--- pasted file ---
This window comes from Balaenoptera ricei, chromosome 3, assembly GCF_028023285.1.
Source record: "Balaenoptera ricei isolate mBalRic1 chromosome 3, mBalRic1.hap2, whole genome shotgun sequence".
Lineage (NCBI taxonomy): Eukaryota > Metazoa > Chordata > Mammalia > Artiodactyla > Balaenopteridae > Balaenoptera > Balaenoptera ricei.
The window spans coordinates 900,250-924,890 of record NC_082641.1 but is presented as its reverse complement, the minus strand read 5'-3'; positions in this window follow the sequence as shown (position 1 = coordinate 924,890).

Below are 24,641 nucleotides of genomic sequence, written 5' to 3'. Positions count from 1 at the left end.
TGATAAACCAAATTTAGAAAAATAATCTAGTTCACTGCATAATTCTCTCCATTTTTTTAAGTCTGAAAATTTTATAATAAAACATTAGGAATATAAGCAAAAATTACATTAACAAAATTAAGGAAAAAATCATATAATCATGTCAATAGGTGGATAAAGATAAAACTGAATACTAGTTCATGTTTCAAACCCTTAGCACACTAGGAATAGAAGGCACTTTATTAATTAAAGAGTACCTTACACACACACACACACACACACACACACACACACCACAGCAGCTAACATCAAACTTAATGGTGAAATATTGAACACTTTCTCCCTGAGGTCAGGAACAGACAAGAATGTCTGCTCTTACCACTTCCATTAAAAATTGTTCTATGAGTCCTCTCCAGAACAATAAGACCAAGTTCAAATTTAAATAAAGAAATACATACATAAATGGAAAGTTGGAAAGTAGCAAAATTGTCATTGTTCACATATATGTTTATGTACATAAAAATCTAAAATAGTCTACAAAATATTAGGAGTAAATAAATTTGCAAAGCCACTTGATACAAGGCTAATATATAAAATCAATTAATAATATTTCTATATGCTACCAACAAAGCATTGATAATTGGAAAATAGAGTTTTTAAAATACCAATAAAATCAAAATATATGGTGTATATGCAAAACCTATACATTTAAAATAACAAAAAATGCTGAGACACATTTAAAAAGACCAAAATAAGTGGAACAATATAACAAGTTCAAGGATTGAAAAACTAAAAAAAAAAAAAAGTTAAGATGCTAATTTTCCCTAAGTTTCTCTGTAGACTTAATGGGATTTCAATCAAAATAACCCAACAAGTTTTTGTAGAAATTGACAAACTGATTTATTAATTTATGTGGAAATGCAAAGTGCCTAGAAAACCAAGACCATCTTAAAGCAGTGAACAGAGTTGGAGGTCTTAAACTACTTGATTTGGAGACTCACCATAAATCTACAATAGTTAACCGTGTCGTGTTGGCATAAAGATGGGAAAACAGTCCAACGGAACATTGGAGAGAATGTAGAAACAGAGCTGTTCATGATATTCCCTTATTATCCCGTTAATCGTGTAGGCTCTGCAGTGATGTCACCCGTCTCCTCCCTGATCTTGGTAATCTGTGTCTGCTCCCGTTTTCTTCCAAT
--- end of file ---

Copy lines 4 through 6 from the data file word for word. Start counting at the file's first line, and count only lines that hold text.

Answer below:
The window spans coordinates 900,250-924,890 of record NC_082641.1 but is presented as its reverse complement, the minus strand read 5'-3'; positions in this window follow the sequence as shown (position 1 = coordinate 924,890).

Below are 24,641 nucleotides of genomic sequence, written 5' to 3'. Positions count from 1 at the left end.
TGATAAACCAAATTTAGAAAAATAATCTAGTTCACTGCATAATTCTCTCCATTTTTTTAAGTCTGAAAATTTTATAATAAAACATTAGGAATATAAGCAAAAATTACATTAACAAAATTAAGGAAAAAATCATATAATCATGTCAATAGGTGGATAAAGATAAAACTGAATACTAGTTCATGTTTCAAACCCTTAGCACACTAGGAATAGAAGGCACTTTATTAATTAAAGAGTACCTTACACACACACACACACACACACACACACACACACCACAGCAGCTAACATCAAACTTAATGGTGAAATATTGAACACTTTCTCCCTGAGGTCAGGAACAGACAAGAATGTCTGCTCTTACCACTTCCATTAAAAATTGTTCTATGAGTCCTCTCCAGAACAATAAGACCAAGTTCAAATTTAAATAAAGAAATACATACATAAATGGAAAGTTGGAAAGTAGCAAAATTGTCATTGTTCACATATATGTTTATGTACATAAAAATCTAAAATAGTCTACAAAATATTAGGAGTAAATAAATTTGCAAAGCCACTTGATACAAGGCTAATATATAAAATCAATTAATAATATTTCTATATGCTACCAACAAAGCATTGATAATTGGAAAATAGAGTTTTTAAAATACCAATAAAATCAAAATATATGGTGTATATGCAAAACCTATACATTTAAAATAACAAAAAATGCTGAGACACATTTAAAAAGACCAAAATAAGTGGAACAATATAACAAGTTCAAGGATTGAAAAACTAAAAAAAAAAAAAAGTTAAGATGCTAATTTTCCCTAAGTTTCTCTGTAGACTTAATGGGATTTCAATCAAAATAACCCAACAAGTTTTTGTAGAAATTGACAAACTGATTTATTAATTTATGTGGAAATGCAAAGTGCCTAGAAAACCAAGACCATCTTAAAGCAGTGAACAGAGTTGGAGGTCTTAAACTACTTGATTTGGAGACTCACCATAAATCTACAATAGTTAACCGTGTCGTGTTGGCATAAAGATGGGAAAACAGTCCAACGGAACATTGGAGAGAATGTAGAAACAGAGCTGTTCATGATATTCCCTTATTATCCCGTTAATCGTGTAGGCTCTGCAGTGATGTCACCCGTCTCCTCCCTGATCTTGGTAATCTGTGTCTGCTCCCGTTTTCTTCCAAT